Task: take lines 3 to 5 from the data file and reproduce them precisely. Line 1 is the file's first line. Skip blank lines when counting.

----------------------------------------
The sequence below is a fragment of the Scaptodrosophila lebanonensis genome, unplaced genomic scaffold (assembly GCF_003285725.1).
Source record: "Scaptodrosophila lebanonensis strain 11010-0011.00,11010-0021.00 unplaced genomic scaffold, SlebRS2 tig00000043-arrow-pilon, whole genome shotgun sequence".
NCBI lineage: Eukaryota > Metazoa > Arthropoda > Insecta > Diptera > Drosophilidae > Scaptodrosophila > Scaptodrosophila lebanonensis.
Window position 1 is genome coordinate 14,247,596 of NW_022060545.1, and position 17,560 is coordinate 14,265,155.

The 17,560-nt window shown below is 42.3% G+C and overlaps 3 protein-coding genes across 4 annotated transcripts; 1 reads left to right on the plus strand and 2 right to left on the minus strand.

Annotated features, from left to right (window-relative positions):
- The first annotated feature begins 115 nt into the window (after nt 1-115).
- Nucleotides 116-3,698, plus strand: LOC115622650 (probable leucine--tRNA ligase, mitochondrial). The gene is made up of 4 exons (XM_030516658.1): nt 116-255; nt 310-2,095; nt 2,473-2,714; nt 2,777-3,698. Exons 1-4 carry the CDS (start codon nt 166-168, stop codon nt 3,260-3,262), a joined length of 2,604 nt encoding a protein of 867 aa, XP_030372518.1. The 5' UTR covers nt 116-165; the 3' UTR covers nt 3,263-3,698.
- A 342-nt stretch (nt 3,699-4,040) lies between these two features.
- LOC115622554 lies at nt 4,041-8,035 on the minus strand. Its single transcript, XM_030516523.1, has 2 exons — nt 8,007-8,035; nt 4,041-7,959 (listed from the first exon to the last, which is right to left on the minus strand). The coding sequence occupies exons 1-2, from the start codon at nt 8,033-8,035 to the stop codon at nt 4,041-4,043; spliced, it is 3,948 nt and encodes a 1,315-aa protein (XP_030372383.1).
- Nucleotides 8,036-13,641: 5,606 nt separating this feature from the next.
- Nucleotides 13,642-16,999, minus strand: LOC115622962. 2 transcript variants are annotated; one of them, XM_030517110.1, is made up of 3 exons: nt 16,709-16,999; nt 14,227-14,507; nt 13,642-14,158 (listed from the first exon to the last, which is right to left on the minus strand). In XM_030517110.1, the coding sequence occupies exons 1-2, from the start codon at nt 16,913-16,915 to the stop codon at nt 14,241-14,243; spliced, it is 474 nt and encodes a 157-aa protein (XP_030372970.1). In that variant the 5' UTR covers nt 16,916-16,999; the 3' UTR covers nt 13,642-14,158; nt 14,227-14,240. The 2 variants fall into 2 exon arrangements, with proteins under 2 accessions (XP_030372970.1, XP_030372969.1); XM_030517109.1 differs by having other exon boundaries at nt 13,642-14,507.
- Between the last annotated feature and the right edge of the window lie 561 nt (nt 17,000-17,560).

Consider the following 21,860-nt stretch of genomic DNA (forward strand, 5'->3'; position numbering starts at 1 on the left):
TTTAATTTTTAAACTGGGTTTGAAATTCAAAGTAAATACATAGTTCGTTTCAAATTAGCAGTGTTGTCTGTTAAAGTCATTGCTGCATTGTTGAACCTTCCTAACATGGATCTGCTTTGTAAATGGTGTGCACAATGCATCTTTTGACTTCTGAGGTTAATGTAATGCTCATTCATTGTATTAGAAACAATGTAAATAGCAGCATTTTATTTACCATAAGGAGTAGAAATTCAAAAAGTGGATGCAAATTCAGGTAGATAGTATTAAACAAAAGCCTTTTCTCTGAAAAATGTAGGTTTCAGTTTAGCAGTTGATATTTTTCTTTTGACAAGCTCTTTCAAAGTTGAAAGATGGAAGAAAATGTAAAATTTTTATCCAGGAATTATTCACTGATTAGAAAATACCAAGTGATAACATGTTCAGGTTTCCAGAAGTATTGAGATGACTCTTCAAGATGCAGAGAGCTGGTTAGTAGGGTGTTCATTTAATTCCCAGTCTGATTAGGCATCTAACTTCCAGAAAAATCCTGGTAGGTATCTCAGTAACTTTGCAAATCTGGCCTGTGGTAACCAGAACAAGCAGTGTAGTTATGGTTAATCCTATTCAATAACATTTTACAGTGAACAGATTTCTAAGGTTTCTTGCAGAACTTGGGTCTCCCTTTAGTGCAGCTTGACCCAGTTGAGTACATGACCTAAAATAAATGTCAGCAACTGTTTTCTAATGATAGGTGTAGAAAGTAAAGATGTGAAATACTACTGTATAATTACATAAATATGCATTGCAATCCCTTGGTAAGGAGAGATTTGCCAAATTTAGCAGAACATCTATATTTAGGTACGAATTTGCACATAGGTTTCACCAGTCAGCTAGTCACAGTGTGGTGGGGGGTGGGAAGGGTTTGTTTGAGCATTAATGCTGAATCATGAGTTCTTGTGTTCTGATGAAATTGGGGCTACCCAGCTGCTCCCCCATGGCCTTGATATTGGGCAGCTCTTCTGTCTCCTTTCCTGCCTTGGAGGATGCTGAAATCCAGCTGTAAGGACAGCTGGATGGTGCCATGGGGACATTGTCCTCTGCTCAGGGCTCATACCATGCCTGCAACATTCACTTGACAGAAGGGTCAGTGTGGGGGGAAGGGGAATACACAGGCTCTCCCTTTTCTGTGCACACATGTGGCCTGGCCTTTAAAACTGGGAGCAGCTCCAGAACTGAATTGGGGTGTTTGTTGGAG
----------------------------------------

NCBI lineage: Eukaryota > Metazoa > Arthropoda > Insecta > Diptera > Drosophilidae > Scaptodrosophila > Scaptodrosophila lebanonensis.
Window position 1 is genome coordinate 14,247,596 of NW_022060545.1, and position 17,560 is coordinate 14,265,155.

The 17,560-nt window shown below is 42.3% G+C and overlaps 3 protein-coding genes across 4 annotated transcripts; 1 reads left to right on the plus strand and 2 right to left on the minus strand.